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Jeremiah 45-46 SCC 8/13/17


Jeremiah’s Ministry to Baruch Chapter 45

Verses 1-3 This chapter was written in the fourth year of Jehoiakim (605-604 B.C.) when he had writ- ten down these words in a book at Jeremiah’s dictation (recorded in 36:1-8). Evidently Baruch was discouraged because of the content of the message. He said, Woe to me! For the Lord has added sorrow to my pain; I am weary with my groaning and have found no rest.

Verse 4-5 God Said what I have built I am about to tear down. God would carry out the judgment He had promised. Baruch’s discouragement came because the realities of the judgment clashed with his personal aspirations of greatness. God said, but you, are you seeking great things for yourself? Do not seek them. Rather than being sad because God did not provide all he wanted, Baruch should have been thankful that God spared him. God promised, I will give your life to you as booty. God expected of Baruch the response of his contemporary, Habakkuk. The hope of a godly person in the midst of national judgment was to be fixed firmly on God. This chapter is perhaps placed here in the book to emphasize the response that God wanted from godly Jews during the Exile.

Application: It’s up to God whether you are honored or not. You are not to seek honor. And if God does or does not honor you, it has to do with His purpose and plan, not your purpose and plan. Wherever we are or whenever we live, our responsibility is to be faithfully obedient to God. As Jesus said to pray, thy kingdom come. Thy will be done, on earth as it is in heaven (Matthew 6:10).


Prophecies Concerning the Nations (chapters 46-51)

In Jeremiah 1:5, God told Jeremiah I have appointed you a prophet to the nations ... Jeremiah grouped his prophecies concerning the nation of Judah first (chapters 2—45) because Judah was God’s covenant nation and she made up the largest amount of prophecy. In chapters 46—51, God’s judgment shifted from Judah to her heathen neighbors. If God would judge His own covenant people for their sin, how could the heathen nations around Judah hope to escape?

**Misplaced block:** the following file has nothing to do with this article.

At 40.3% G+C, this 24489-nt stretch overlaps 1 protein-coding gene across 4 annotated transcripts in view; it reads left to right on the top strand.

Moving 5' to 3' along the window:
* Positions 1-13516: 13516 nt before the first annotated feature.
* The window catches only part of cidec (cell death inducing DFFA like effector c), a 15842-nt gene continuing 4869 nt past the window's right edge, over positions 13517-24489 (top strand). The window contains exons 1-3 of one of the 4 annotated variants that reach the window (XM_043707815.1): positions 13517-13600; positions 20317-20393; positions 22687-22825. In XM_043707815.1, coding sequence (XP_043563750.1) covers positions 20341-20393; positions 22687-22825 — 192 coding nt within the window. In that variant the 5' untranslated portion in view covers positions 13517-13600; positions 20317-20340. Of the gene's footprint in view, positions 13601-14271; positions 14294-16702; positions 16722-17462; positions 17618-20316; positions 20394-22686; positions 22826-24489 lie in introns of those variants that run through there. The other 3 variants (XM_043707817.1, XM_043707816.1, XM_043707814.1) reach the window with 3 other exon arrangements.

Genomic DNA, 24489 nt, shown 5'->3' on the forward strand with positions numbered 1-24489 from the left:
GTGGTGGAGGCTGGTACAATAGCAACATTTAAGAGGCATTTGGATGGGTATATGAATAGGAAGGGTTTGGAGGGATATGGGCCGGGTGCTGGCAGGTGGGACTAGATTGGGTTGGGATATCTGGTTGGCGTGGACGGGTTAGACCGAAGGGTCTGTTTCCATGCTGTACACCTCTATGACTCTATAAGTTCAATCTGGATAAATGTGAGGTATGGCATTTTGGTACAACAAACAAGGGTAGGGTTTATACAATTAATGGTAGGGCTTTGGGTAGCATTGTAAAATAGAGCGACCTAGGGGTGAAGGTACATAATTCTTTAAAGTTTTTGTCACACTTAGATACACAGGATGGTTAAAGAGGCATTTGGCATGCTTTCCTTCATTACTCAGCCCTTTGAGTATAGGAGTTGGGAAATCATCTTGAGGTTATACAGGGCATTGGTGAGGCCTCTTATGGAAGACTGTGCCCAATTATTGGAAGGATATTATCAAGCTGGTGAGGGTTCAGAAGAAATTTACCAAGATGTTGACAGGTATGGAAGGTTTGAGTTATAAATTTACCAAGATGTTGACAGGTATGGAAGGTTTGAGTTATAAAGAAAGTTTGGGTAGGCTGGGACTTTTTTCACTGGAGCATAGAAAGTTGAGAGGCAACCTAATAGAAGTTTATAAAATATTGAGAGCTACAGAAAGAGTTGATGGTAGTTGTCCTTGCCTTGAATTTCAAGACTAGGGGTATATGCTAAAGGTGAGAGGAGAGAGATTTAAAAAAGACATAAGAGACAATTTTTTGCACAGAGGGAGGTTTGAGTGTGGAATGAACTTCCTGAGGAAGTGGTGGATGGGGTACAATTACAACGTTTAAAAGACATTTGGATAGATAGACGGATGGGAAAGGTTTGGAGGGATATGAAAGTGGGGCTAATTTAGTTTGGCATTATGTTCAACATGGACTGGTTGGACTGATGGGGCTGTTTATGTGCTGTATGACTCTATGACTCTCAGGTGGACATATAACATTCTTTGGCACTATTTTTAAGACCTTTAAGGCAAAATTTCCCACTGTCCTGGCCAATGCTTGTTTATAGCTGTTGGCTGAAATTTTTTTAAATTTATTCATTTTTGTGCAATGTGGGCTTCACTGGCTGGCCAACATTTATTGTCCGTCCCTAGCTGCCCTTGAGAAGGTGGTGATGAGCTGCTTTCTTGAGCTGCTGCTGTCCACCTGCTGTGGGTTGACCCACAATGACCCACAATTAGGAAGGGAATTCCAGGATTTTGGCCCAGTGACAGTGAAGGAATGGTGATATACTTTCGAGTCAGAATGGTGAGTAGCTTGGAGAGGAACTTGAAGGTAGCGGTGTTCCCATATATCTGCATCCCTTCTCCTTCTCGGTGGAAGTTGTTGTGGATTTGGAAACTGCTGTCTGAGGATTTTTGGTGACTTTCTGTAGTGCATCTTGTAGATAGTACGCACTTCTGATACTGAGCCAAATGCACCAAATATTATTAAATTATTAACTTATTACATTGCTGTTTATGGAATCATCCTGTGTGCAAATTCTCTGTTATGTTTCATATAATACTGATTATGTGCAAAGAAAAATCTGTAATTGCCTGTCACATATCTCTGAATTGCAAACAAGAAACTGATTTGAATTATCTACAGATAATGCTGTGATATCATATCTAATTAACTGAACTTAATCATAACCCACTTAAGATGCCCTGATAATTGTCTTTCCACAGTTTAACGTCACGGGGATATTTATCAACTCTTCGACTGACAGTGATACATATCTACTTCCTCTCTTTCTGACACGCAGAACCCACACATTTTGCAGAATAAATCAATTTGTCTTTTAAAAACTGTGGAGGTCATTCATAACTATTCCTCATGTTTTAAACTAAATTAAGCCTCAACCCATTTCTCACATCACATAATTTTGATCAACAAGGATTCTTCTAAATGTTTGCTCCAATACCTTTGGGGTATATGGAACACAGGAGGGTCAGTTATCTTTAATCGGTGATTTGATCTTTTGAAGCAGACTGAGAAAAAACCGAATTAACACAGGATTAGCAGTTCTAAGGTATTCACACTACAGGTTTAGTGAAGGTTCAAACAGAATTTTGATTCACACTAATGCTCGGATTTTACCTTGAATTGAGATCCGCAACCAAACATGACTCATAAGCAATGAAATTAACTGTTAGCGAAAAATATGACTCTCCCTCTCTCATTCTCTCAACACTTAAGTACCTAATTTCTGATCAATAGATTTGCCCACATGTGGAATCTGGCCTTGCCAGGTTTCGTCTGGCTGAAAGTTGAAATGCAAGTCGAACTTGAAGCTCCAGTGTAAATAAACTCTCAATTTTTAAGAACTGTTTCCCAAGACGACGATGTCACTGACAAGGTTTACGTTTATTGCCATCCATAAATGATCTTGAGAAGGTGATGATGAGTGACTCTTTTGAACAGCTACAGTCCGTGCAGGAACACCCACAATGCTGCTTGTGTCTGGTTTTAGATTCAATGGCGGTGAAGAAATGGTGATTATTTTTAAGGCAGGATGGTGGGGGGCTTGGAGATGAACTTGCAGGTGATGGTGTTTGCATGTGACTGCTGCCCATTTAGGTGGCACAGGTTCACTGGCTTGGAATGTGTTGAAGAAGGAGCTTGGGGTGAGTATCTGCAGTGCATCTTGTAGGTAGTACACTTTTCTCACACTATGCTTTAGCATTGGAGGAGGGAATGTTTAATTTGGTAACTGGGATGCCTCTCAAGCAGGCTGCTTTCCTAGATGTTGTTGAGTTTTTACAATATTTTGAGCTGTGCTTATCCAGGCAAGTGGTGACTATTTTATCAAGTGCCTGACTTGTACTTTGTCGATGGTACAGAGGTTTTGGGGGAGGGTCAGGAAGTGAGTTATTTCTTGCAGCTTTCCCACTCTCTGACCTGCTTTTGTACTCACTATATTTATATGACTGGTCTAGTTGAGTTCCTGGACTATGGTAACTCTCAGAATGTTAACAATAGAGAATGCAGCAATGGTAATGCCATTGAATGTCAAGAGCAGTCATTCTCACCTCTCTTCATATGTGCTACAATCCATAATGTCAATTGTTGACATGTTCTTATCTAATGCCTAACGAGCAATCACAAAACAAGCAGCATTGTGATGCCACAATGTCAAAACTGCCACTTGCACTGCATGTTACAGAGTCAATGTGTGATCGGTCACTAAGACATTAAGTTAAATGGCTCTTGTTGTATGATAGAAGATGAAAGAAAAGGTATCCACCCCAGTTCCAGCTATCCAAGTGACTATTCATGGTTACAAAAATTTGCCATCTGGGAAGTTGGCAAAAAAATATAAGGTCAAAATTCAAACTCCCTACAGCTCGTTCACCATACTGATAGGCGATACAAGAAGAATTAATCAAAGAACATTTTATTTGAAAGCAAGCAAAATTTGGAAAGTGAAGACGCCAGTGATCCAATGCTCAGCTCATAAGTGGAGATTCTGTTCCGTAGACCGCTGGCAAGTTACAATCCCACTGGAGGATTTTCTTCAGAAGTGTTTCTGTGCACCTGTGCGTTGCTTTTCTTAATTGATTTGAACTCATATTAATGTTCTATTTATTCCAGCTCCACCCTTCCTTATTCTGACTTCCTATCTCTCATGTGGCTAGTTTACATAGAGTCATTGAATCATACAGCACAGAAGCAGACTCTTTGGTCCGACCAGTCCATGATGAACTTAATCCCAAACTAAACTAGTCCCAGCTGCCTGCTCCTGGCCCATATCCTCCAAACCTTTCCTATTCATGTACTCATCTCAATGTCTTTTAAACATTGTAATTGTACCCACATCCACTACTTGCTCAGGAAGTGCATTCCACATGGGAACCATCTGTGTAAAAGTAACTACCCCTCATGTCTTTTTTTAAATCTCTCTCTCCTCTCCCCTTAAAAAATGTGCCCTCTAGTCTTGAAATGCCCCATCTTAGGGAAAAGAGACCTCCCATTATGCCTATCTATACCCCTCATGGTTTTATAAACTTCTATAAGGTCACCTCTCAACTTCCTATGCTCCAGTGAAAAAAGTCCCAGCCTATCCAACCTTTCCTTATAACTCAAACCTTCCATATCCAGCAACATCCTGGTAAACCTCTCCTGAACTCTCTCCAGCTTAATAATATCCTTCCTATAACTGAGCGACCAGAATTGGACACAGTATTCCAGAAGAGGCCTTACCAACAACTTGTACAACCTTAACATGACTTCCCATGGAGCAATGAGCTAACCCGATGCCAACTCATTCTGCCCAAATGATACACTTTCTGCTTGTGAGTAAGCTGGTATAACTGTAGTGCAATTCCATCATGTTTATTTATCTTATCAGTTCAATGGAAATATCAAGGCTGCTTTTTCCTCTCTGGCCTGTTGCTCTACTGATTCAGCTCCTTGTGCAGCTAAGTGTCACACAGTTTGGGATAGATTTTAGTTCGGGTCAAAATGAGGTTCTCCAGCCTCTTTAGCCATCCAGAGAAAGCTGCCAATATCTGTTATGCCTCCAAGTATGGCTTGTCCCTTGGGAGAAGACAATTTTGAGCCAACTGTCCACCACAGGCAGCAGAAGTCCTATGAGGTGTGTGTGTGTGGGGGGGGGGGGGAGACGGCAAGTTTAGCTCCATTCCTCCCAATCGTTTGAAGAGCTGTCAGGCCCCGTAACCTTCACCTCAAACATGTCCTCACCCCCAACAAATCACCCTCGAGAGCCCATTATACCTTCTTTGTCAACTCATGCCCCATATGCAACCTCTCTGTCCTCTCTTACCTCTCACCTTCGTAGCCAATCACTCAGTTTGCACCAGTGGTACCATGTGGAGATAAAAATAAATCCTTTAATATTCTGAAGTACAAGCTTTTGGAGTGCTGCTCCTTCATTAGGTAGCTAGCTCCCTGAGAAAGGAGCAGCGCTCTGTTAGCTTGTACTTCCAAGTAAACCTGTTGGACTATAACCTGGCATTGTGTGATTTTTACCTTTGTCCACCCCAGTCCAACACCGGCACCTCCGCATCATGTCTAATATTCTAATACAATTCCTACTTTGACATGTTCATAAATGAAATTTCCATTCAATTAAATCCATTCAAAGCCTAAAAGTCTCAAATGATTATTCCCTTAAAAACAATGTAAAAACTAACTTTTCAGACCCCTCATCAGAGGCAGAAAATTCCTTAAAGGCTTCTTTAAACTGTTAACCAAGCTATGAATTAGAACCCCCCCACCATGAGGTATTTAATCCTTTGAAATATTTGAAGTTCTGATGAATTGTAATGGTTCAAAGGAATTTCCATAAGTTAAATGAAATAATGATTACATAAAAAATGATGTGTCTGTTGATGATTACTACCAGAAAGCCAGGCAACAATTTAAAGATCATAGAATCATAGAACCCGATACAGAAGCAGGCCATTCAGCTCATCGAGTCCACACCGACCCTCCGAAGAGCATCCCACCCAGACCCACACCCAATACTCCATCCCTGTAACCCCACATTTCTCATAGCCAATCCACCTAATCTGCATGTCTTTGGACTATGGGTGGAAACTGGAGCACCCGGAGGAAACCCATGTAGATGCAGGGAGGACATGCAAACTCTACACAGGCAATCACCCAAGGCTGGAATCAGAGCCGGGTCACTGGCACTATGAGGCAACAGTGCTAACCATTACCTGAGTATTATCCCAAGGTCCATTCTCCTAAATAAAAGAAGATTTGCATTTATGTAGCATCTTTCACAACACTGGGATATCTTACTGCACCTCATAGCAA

Prophecy against Egypt Chapter 46

Egypt was Judah’s ally and encouraged her revolt against Babylon. But when it came time to protect Judah from the Babylonians, Egypt could not do it (37:4-10; Ezekiel 29:6-7). Jeremiah’s message was directed against the army of Pharaoh Neco, who had killed King Josiah of Judah in 609 B.C. (2 Kings 23:29). The prophecy was written after the army of Egypt was defeated at Carchemish, a city on the Euphrates River, where Nebuchadnezzar had a major victory against the Egyptians. That battle was in 605 B.C., in the fourth year of King Jehoiakim (who had replaced his father Josiah as king of Judah).

God said Egypt thought it was like the surging Nile River, and it said, I will rise and cover that land. But God said, that day belongs to the Lord God of hosts. A day of vengeance, so as to avenge Himself on His foes ... there will be a slaughter for the Lord God of hosts (v. 10). And in vain have you multiplied remedies; there is no healing for you (v 11). Why have your mighty ones become prostrate? They do not stand because the Lord has thrust them down (v 15). Pharaoh made bold claims about defeating the Babylonians, but the people cried, Pharaoh king of Egypt is but a big noise ... (v 17).

The God of Israel, says, “Behold, I am going to punish Amon of Thebes [the chief Egyptian god], and Pharaoh, and Egypt along with her gods and her kings, even Pharaoh and those who trust in him. And I shall give them over ... into the hand of Nebuchadnezzar.

Verse 27-28 In contrast to Egypt, God told the Jews, do not fear, nor be dismayed, O Israel! For, see, I am going to save you from afar… I shall make a full end of all the nations where I have driven you, yet I shall not make a full end of you. However, God shall correct you properly and by no means leave you unpunished.